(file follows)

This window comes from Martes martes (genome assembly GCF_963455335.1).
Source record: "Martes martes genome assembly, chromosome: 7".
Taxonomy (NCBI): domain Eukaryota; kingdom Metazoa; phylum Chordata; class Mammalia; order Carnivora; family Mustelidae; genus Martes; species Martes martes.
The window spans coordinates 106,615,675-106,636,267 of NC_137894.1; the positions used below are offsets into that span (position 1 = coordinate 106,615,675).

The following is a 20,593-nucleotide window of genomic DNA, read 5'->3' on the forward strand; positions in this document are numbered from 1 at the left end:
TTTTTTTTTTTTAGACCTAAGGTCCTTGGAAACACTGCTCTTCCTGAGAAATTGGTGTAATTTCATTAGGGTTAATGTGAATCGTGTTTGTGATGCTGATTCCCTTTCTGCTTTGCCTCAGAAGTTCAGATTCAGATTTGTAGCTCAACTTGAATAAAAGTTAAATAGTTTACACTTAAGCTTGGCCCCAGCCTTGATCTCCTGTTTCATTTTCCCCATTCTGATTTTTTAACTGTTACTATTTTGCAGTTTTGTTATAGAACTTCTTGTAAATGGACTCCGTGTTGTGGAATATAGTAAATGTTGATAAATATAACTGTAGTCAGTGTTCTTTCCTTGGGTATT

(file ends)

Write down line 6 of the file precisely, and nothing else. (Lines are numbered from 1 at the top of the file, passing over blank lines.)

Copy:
TTTTTTTTTTTTAGACCTAAGGTCCTTGGAAACACTGCTCTTCCTGAGAAATTGGTGTAATTTCATTAGGGTTAATGTGAATCGTGTTTGTGATGCTGATTCCCTTTCTGCTTTGCCTCAGAAGTTCAGATTCAGATTTGTAGCTCAACTTGAATAAAAGTTAAATAGTTTACACTTAAGCTTGGCCCCAGCCTTGATCTCCTGTTTCATTTTCCCCATTCTGATTTTTTAACTGTTACTATTTTGCAGTTTTGTTATAGAACTTCTTGTAAATGGACTCCGTGTTGTGGAATATAGTAAATGTTGATAAATATAACTGTAGTCAGTGTTCTTTCCTTGGGTATT